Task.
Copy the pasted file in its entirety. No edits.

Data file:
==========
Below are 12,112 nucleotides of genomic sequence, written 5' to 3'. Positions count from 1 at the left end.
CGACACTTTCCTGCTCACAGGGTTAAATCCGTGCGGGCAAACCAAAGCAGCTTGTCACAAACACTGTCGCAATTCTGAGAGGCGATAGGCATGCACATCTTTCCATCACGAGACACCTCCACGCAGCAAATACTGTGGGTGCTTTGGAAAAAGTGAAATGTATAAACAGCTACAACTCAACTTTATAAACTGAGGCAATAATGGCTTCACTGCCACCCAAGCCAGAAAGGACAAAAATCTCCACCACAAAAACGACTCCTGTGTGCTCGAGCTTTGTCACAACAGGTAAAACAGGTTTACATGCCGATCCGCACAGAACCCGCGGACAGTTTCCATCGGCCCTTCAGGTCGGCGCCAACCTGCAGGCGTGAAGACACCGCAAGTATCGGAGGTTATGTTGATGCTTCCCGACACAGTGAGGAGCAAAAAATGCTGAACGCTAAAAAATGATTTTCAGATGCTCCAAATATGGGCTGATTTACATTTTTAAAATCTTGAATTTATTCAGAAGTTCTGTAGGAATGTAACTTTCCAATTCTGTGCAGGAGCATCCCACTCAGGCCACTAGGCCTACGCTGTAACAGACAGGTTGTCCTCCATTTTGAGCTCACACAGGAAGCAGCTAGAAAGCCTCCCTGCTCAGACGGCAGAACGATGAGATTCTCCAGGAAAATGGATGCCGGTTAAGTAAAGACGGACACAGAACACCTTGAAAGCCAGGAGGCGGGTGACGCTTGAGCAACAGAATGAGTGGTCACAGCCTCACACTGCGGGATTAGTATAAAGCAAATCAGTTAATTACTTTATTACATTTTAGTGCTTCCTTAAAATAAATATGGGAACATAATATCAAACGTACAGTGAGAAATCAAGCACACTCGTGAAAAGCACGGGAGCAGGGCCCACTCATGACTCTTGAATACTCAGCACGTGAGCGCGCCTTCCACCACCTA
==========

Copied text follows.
Below are 12,112 nucleotides of genomic sequence, written 5' to 3'. Positions count from 1 at the left end.
CGACACTTTCCTGCTCACAGGGTTAAATCCGTGCGGGCAAACCAAAGCAGCTTGTCACAAACACTGTCGCAATTCTGAGAGGCGATAGGCATGCACATCTTTCCATCACGAGACACCTCCACGCAGCAAATACTGTGGGTGCTTTGGAAAAAGTGAAATGTATAAACAGCTACAACTCAACTTTATAAACTGAGGCAATAATGGCTTCACTGCCACCCAAGCCAGAAAGGACAAAAATCTCCACCACAAAAACGACTCCTGTGTGCTCGAGCTTTGTCACAACAGGTAAAACAGGTTTACATGCCGATCCGCACAGAACCCGCGGACAGTTTCCATCGGCCCTTCAGGTCGGCGCCAACCTGCAGGCGTGAAGACACCGCAAGTATCGGAGGTTATGTTGATGCTTCCCGACACAGTGAGGAGCAAAAAATGCTGAACGCTAAAAAATGATTTTCAGATGCTCCAAATATGGGCTGATTTACATTTTTAAAATCTTGAATTTATTCAGAAGTTCTGTAGGAATGTAACTTTCCAATTCTGTGCAGGAGCATCCCACTCAGGCCACTAGGCCTACGCTGTAACAGACAGGTTGTCCTCCATTTTGAGCTCACACAGGAAGCAGCTAGAAAGCCTCCCTGCTCAGACGGCAGAACGATGAGATTCTCCAGGAAAATGGATGCCGGTTAAGTAAAGACGGACACAGAACACCTTGAAAGCCAGGAGGCGGGTGACGCTTGAGCAACAGAATGAGTGGTCACAGCCTCACACTGCGGGATTAGTATAAAGCAAATCAGTTAATTACTTTATTACATTTTAGTGCTTCCTTAAAATAAATATGGGAACATAATATCAAACGTACAGTGAGAAATCAAGCACACTCGTGAAAAGCACGGGAGCAGGGCCCACTCATGACTCTTGAATACTCAGCACGTGAGCGCGCCTTCCACCACCTA